first_imgEven when he’s the subject matter, Oliver Stone directs. Meeting with reporters in the guest speaker’s “green room” before his appearance Monday night at the Harvard Kennedy School, the filmmaker at first asked that the temperature in the room be lowered. He next instructed photographers how he wished to be photographed. (“Why do you take the side so much?” he quipped.)Soon after, in front of a packed audience of more than 700 undergraduate and graduate students, Stone yelled out for someone to raise the volume when a clip was played of his new movie, “Snowden,” about National Security Agency whistleblower Edward Snowden. The stage lights, the Oscar-winning director also complained, were way too bright. “I feel like I’m under interrogation here,” he joked.In a way, since taking on the controversial Snowden as a film project, he has been.In seemingly every interview he grants, Stone is asked what it was like to meet Snowden, a fugitive living secretly in Moscow who is wanted by the U.S. Justice Department on charges that he violated the Espionage Act and damaged his country’s security.The other question Stone is pressed to answer: Is his movie a true depiction of Snowden’s case, or merely his personal view of a man who is portrayed largely as a hero for releasing top-secret files in 2013 that showed, among other shocking revelations, that the government gathers the phone calls and emails of hundreds of millions of people.Stone, who turns 70 this week, is of course well-accustomed to being a lightning rod for debate. He has made a career out of taking on the toughest of subject matter, from the Vietnam War to the assassination of President John Kennedy to the travails of President Richard Nixon, generally presenting an anti-establishment view of American history.‘When you take somebody’s life, you are responsible to tell that story, and I think we told it as quickly as we could, as dramatically as we could.’ — Oliver StoneWith “Snowden,” which opens nationally on Friday, with actor Joseph Gordon-Levitt in the leading role, Stone is adamant that he did not set out to prove the 33-year-old whistle-blower’s innocence. He said he had no intention of making a movie about him, in fact, until Snowden’s attorney in Russia reached out to him through channels, eventually inviting him to Moscow to meet clandestinely with Snowden.“I went out of curiosity. Who’s going to say no to a man like that?” Stone told his audience.The man he found, he continued, was intelligent, articulate, and above all a passionate believer in the Constitution, which Snowden believed the government violated. (In 2015, a federal appeals court ruled that the phone surveillance program Snowden brought to light was illegal.)“I was very impressed by him. He’s not a guy to hang out with in a bar. He’s very serious. He lives on his computer,” Stone said. “He’s the opposite of the celebrity type, the attention-seeker.” <a href=”https://www.youtube.com/watch?v=5rC0qpLGciU” rel=”nofollow” target=”_blank”> <img src=”https://img.youtube.com/vi/5rC0qpLGciU/0.jpg” alt=”0″ title=”How To Choose The Correct Channel Type For Your Video Content ” /> </a> Related With such a protagonist, some film critics already have called “Snowden” too methodical, even dull, lacking the flash of Stone’s most engaging films. (Others, meanwhile, love the movie.) Stone said he doesn’t read reviews until a movie’s run is “way over.” But he said it was a huge challenge to portray Snowden’s largely cyber world (the details of which Stone himself found “mindlessly boring,” he said) in a way that would grip audiences.“When you take somebody’s life, you are responsible to tell that story, and I think we told it as quickly as we could, as dramatically as we could,” he told reporters before his talk.Clips of the movie, shown at various times during Stone’s talk, were indeed engaging, and well-received by students who filled the John F. Kennedy Jr. Forum, a theater space at the Kennedy School’s Institute of Politics where Stone said he last spoke in 1992 after the release of his movie “JFK.” Many in the audience flocked afterward to the Harvard Film Archive, which co-sponsored Stone’s talk and featured a special showing of “Snowden” last night. A ‘sitdown’ with Snowden In videoconference, U.S. contractor who leaked surveillance data defends actions Stone’s talk was moderated by Ron Suskind, a Harvard Law School lecturer and Pulitzer Prize-winning journalist who directs the Law School’s Investigative Journalism Project. Suskind and Stone have known each other for years and had a comfortable rapport, though Suskind challenged Stone at times with tough questions, pushing the director on whether his own liberal biases entered into “Snowden.”To that, Stone replied that he and co-writer Kieran Fitzgerald did as much research as they could, reviewing journalistic accounts and released documents, as well as interviewing Laura Poitras, whose documentary on Snowden, “Citizenfour,” won the 2015 Oscar, and Snowden’s girlfriend, Lindsay Mills, who joined him to live in Moscow and, Stone said, is more important to his tale than anyone realizes.“I made nine visits to Moscow to try to get his side of the story. There’s only so far you can go before you gotta say enough,” Stone said, his hands in the air. “When you strip all the research out, you gotta make a movie that works because people want to see what happens next. I would never consciously distort the truth for that goal. Never. I never felt that I have.”Snowden himself, interviewed recently by The Financial Times of London, said the movie’s story is as “as close to real as you can get in a film.” Stone, who showed reporters the quote on his cellphone, clearly takes heart in that.“I hope there are more whistle-blowers,” he said. “We need them desperately in our society.”last_img read more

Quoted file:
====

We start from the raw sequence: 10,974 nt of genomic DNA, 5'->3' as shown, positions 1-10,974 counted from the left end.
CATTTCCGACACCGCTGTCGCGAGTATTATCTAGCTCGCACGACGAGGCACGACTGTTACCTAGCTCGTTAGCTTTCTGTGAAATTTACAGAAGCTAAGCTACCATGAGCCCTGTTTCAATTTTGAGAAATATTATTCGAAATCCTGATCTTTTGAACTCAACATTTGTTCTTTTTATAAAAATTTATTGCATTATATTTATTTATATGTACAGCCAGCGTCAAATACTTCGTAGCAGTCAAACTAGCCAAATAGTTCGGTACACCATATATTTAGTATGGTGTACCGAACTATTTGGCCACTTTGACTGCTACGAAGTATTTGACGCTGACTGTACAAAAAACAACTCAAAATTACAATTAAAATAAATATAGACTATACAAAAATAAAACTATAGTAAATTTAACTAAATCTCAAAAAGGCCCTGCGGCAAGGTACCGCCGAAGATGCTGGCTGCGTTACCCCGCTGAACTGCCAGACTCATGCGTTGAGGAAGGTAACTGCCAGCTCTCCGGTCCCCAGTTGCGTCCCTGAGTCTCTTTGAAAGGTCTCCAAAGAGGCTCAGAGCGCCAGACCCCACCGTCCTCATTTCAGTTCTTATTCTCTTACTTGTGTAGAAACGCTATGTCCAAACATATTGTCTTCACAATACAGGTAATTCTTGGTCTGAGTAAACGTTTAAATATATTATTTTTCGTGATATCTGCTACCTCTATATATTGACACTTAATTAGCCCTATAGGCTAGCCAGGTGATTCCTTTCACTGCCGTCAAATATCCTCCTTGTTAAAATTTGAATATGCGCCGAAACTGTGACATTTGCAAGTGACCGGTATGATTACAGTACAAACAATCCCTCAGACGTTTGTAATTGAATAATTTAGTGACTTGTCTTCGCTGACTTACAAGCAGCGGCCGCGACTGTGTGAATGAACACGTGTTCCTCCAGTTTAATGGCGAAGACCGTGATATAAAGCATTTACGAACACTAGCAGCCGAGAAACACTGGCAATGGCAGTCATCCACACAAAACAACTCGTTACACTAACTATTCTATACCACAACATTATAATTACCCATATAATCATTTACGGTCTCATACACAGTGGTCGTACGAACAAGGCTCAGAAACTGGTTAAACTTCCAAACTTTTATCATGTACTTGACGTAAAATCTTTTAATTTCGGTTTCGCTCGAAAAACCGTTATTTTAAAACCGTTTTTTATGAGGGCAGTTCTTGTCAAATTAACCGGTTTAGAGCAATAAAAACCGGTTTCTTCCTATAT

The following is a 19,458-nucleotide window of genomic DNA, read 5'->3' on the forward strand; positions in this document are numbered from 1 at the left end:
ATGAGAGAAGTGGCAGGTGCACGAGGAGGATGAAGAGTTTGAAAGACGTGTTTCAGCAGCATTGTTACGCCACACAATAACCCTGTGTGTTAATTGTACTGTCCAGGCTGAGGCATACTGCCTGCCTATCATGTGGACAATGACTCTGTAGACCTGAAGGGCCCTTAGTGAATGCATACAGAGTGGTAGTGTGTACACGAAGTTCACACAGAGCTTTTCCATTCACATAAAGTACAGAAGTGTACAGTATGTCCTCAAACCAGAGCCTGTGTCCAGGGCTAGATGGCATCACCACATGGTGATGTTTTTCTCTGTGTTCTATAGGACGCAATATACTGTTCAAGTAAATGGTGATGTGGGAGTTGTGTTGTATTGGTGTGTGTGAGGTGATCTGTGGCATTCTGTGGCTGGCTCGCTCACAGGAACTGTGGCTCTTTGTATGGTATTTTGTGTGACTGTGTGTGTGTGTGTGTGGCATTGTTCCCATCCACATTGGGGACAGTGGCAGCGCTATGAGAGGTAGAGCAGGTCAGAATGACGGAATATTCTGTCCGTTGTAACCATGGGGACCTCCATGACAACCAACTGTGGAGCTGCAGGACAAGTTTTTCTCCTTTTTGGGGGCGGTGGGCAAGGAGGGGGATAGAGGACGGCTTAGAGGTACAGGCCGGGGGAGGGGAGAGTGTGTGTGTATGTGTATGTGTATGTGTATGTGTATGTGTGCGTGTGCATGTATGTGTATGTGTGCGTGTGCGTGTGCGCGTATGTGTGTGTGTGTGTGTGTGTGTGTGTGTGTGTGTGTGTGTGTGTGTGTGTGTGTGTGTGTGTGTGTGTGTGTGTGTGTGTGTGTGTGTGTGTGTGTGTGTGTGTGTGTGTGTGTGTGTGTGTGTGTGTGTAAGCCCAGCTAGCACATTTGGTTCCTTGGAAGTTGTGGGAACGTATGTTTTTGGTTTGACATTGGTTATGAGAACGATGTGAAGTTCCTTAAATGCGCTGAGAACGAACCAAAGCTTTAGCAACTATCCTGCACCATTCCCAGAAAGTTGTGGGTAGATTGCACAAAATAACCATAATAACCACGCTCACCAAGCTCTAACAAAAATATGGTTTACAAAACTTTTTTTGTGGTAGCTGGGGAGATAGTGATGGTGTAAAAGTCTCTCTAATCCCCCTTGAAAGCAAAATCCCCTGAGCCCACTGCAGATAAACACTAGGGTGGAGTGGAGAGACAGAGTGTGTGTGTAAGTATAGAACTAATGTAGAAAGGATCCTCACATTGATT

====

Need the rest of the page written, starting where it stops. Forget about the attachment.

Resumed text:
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The toll over the Krk bridge is abolished